Over the last several months an impressive number of high profile straight men in sport have stepped forward to speak out publicly in support of marriage equality and the inclusion of LGBTQ people in sports as well as against anti-LGBTQ bullying in schools. NFL players Chris Kluwe, Brendon Ayanbadejo and Scott Fujita; NHL players Sean Avery and Tommy Wingels, NBA players Grant Hill and Steve Nash are among the increasingly visible straight male allies speaking up publicly.
In addition, several MLB teams, including the San Francisco Giants, Chicago Cubs and the Boston Red Sox, have produced “It Gets Better” videos adding their voices to the thousands of others offering hope to LGBT youth who are bullied by their peers. Recently, San Francisco 49er Coach, Jim Harbaugh, spoke in support of gay football players on the eve of his team’s appearance in the Super Bowl.
In addition to these expressions of support, three straight male allies, Hudson Taylor of Athlete Ally; Patrick Burke of the You Can Play Project; and Ben Cohen of the Stand Up Foundation, have taken their LGBT advocacy to the next level by creating organizations that focus on making sports a safe and inclusive place for LGBT athletes and coaches and take strong stands against anti-LGBTQ bullying.
The visibility and outspoken support of high profile straight professional team sports athletes and the education and advocacy efforts of allies like Hudson, Patrick and Ben are a vital part of making sports inclusive and respectful for people of all sexual orientations and gender identities/expressions. Truly, the increasing visibility of straight male allies in sports is astounding given the pervasive silence and even hostility surrounding LGBT issues that was more typical of men’s sports prior to the last couple of years.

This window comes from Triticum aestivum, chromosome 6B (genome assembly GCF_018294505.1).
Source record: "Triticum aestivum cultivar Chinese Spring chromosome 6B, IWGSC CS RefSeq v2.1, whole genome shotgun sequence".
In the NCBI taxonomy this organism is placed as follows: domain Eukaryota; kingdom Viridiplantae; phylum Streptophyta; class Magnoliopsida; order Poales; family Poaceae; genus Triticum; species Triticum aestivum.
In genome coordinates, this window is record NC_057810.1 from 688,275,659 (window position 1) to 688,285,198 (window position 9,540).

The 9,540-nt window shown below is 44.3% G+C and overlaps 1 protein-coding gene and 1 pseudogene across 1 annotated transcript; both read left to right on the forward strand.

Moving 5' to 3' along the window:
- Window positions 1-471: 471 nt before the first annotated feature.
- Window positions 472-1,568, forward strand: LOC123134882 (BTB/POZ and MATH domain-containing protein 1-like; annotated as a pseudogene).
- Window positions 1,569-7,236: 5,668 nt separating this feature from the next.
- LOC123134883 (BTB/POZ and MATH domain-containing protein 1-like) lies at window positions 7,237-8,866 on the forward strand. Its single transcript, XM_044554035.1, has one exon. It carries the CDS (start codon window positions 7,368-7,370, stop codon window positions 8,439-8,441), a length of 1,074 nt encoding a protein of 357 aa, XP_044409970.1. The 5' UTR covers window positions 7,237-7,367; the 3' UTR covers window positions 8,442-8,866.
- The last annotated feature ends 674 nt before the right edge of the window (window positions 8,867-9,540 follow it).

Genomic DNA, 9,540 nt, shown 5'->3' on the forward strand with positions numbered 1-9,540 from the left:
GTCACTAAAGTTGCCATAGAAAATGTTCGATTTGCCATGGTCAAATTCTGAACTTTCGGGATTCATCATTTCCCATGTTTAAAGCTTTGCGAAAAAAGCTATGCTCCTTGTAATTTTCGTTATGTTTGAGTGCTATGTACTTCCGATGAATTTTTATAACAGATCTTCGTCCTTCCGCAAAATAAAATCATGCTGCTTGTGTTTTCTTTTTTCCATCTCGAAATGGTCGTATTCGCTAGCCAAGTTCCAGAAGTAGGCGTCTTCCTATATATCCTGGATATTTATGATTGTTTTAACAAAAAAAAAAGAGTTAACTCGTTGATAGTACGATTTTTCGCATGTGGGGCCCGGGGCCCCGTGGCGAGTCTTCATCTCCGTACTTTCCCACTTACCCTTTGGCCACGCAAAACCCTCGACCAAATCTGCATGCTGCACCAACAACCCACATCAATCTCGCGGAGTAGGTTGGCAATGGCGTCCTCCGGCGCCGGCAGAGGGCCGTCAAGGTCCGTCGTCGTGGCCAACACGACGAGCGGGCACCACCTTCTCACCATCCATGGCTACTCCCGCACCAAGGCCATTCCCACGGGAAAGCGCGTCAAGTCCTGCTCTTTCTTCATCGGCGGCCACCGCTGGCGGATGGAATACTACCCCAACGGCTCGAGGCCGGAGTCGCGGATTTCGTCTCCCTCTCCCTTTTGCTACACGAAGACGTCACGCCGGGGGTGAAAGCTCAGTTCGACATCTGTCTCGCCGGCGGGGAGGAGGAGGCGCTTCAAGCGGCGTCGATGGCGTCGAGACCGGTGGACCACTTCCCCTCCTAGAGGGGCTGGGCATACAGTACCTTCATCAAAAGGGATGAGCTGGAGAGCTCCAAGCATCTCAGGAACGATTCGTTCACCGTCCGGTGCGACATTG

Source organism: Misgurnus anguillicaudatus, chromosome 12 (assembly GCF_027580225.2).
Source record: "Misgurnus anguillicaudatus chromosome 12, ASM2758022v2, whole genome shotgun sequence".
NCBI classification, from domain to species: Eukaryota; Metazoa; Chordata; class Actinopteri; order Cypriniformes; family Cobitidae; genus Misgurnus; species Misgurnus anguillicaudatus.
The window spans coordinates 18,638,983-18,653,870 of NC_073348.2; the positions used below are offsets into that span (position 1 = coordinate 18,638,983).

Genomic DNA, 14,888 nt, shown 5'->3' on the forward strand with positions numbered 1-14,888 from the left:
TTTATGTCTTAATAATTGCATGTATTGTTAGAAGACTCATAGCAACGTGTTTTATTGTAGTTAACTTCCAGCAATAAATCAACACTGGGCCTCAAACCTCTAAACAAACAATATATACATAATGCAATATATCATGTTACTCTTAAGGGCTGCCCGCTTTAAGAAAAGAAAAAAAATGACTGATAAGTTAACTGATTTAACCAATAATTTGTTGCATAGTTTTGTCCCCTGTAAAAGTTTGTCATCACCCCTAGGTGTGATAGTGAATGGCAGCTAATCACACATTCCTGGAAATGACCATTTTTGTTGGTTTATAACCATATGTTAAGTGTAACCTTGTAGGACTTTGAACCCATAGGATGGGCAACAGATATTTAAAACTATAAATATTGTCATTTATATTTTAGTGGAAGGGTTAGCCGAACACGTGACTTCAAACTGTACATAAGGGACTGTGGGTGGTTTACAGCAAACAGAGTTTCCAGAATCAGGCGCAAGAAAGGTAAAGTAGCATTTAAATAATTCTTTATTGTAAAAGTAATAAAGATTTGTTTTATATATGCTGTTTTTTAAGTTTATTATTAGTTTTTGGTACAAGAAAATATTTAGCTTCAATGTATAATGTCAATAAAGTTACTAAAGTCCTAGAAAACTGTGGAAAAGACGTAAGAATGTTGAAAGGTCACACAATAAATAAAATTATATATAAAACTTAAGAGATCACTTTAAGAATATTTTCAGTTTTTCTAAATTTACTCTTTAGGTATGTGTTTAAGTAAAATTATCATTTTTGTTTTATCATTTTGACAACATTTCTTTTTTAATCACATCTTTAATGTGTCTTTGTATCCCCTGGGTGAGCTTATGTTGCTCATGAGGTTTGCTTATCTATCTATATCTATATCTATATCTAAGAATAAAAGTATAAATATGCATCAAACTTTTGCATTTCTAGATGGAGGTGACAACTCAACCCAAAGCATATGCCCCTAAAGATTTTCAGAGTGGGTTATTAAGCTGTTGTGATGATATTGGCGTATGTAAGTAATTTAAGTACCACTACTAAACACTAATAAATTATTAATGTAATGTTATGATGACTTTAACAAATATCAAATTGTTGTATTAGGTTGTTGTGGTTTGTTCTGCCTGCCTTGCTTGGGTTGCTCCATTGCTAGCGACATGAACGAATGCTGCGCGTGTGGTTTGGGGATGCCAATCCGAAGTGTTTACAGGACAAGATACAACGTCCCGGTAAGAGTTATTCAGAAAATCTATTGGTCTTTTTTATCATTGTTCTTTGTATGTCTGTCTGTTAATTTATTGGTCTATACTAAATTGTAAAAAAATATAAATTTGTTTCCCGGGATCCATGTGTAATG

I define allies as members of privileged social groups in relation to a particular form of social injustice. For example, white allies standing against racism, male allies speaking out against sexism and straight allies fighting heterosexism/homophobia broaden the reach of change efforts and serve as visible role models for others to act and speak for social justice. Allies play a vital role in all social justice movements including the LGBTQ sports equality movement.
Amid the celebration of visible straight male allies in the burgeoning LGBTQ sports equality movement, however, we must ask the question: Where are the high profile straight women allies? What professional or Olympic straight women athletes are speaking out for marriage equality and LGBT inclusion in sport? What high visibility college women coaches are taking a public stand against anti-LGBTQ bullying and discrimination in sports? Where are the counterparts to Hudson Taylor, Patrick Burke and Ben Cohen starting advocacy organizations to challenge anti-LGBTQ discrimination in sports?
It isn’t that there are no straight women allies in sport. I have spoken to many straight women coaches and athletes who decry discrimination based on sexual orientation or gender identity/expression. Sherri Murrell, the only publicly out lesbian coach in D1 women’s basketball, receives a lot of personal support from her straight coaching colleagues. Straight women college and professional athletes are embracing their lesbian and bisexual teammates on teams all across the US. In working with college student-athletes, I find that women’s teams are often much more open about and comfortable with the sexual orientation diversity on their teams than the men are.
The problem is that straight women allies in sport are invisible and they offer their support privately. By confining their support to private conversations within their teams or one on one to coaching colleagues, straight women athlete and coach allies fall victim to the same old homophobia and fear of association with lesbians that has plagued women’s sports since Senda Berenson organized the first women’s basketball game at Smith College in 1893. Don’t get me wrong, private allies are better than no allies. But we need public allies who speak out consistently and boldly if we are to change the culture of fear and secrecy that persists in women’s sport. To most effective challenge heterosexism and homophobia in women’s sports, straight women allies must be willing to speak out publicly.